For some professionals, the topic of salary can be more uncomfortable than the interview itself. A Salary.com survey revealed that 18% of job candidates don’t negotiate annual compensation at all, sacrificing the potential for greater earnings and career satisfaction. While there are limits to every job offer, there are a few strategies that could help you in the negotiation process.
1. Improve Your Resume
Learning what skills employers in your industry are looking for is one of the first steps toward earning higher pay. Review open positions online and create a list of common requirements. Research desirable credentials and think about highlighting the skills you have that meet these requirements. You might even consider earning a higher degree or certification to solidify your skills.
2. Avoid Specific Salary Requirements
Do your best to resist the urge to list a specific figure requirement on an application unless pressed. If you must, you might want to write “competitive” or “negotiable” to keep the conversation open. Disclosing your salary history can also lead to fewer bargaining options. In fact, earlier this year, Massachusetts passed state legislation prohibiting employers from considering past salaries in their hiring practices. It’s a good idea to discuss your workplace merits and skills before discussing money.
3. Consider Your Local Market Value
Location is a vital component of earning potential. According to Glassdoor.com, the average salary for a senior-level mechanical engineer in Chicago is $85,601, while the same position in Seattle yields $134,127. Consider cost of living and your own market value during the negotiation process. Your research will help you set realistic expectations.
4. Prepare a Counter-Offer
It’s a good idea to assess your worth and have an amount in mind that you can use for a counter-offer if you don’t like the first offer a company gives you. Make sure you consider base salary, benefits, signing bonuses, vacation time and other perks. It’s a good idea to make the counter-offer higher than what you’d settle for to give you negotiation room. Mutual flexibility is key here.
5. Share Your Ideas
An effective way to demonstrate value is to come prepared with ideas to help productivity. Research the company’s work and create a list of tasks you would like to complete if hired for the role. Early initiative shows enthusiasm and creativity, two qualities worth consideration during salary discussions.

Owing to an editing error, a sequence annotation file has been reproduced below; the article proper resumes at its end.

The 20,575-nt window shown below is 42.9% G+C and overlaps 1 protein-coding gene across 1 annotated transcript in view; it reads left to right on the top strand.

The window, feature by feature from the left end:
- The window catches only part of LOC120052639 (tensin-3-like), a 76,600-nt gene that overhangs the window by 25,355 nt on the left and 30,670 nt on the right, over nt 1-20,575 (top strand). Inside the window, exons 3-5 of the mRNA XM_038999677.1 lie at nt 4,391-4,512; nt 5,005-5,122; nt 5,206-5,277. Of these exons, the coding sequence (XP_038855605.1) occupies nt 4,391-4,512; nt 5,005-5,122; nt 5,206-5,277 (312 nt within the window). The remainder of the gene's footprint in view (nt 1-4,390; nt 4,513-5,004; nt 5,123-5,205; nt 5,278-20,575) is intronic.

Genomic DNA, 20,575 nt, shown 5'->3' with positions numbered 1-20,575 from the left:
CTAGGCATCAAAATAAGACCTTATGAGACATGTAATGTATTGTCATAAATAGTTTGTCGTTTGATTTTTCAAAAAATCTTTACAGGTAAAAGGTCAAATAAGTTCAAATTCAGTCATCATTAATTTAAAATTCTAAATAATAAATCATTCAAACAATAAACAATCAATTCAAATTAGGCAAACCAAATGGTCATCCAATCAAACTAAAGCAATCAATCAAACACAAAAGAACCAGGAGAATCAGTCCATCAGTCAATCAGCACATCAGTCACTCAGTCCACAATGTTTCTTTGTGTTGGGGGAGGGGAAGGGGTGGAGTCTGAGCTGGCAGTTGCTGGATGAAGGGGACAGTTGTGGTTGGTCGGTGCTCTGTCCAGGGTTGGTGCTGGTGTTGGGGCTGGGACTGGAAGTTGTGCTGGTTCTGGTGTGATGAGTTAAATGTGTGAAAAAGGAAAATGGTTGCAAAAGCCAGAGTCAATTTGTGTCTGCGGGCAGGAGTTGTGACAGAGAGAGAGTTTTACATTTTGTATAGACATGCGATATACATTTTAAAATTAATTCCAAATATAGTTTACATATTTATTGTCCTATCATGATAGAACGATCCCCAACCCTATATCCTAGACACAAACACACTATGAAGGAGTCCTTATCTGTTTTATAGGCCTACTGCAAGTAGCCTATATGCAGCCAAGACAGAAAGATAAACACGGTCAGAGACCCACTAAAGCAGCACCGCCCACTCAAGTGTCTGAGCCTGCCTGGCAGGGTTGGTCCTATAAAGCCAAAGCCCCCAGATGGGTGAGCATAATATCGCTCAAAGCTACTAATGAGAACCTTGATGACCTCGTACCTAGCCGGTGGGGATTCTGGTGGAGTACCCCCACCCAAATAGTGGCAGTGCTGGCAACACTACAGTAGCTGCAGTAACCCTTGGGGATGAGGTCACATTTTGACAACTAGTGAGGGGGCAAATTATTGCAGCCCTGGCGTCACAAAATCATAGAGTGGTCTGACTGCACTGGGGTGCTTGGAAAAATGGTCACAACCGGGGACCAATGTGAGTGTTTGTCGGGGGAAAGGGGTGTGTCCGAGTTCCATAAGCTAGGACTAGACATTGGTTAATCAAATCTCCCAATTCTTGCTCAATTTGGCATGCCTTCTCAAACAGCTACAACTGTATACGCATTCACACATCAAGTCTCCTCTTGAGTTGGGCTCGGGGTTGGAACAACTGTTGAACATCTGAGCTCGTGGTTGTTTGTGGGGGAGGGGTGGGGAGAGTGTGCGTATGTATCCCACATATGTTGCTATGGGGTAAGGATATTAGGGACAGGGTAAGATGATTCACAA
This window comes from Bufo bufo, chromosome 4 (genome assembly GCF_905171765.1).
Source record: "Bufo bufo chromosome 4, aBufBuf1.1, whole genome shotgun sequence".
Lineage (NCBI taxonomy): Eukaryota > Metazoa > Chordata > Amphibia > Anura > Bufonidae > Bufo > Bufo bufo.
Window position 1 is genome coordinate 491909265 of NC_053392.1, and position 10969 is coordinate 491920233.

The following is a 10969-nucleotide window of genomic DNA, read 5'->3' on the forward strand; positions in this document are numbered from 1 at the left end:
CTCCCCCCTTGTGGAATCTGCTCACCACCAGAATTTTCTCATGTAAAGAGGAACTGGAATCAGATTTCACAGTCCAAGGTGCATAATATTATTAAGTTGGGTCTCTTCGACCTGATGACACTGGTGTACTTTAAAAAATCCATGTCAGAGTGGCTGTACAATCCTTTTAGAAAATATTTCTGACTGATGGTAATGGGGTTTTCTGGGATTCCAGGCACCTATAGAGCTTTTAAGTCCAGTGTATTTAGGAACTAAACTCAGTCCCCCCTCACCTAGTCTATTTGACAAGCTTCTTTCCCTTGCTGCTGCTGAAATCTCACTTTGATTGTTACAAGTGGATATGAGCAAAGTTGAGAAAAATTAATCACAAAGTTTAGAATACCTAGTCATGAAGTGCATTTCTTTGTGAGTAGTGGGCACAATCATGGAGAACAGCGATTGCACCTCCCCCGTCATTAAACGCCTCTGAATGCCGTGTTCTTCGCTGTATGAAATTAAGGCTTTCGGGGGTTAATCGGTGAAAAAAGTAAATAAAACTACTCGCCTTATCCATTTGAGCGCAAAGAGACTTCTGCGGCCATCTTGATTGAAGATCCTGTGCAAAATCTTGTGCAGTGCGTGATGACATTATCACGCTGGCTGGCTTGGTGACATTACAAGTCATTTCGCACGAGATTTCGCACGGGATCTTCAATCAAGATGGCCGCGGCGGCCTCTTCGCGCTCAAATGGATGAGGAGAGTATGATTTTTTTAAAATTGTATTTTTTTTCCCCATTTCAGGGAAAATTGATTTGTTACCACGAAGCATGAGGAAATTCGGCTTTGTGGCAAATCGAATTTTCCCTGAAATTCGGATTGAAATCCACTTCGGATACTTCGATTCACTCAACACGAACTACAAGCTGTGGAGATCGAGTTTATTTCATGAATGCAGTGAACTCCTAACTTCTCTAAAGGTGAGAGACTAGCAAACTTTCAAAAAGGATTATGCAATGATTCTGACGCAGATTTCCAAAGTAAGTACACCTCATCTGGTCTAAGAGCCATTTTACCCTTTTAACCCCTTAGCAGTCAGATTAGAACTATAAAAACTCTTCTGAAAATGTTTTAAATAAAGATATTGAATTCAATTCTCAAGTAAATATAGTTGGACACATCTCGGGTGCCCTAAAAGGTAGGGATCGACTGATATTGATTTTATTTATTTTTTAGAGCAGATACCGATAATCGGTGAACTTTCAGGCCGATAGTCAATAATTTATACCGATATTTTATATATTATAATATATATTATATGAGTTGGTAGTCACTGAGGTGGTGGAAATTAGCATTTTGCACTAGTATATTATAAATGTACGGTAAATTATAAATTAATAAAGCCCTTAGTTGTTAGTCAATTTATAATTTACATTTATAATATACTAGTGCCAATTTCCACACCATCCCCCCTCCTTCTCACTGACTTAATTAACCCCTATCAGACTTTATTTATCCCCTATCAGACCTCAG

6. Avoid Limiting Your Job Search
Salary negotiation is easier with a little competition. Pursue multiple job openings with the hope of securing more than one offer. It may be helpful to use competing salaries as leverage to land the position you prefer.
Preparing in Every Way
Many employers look at a version of your credit reports as part of the application process. It may not have a direct impact on your salary, but it’s still a good idea to know where your credit stands so you go into every interview as prepared as possible (which will likely only boost your value to your potential employer). You can see where your credit currently stands by taking a look at a free snapshot of your credit report, updated every 14 days, on Credit.com.
A girl in her midtwenties who wore a peasant shirt arrived for a simple checkup of her sprained right wrist. She’d been
wearing a brace and managing within her work restrictions. Blonde-haired and doe-eyed, she appeared reserved but polite. I proceeded to examine the wrist and check the fit of the brace. I also offered her a different medication and asked about physical therapy.
We then chitchatted a bit, during which she told me she was working an assembly line job and raising her sons, but she’d just graduated from acting school and was very excited to audition the next day for a commercial in Cincinnati. She thought it was important to show her sons the importance of following a dream by following her own. She said she’d always wanted to portray characters that brought out emotions in those watching. I commended her for this and wished her the best for the audition.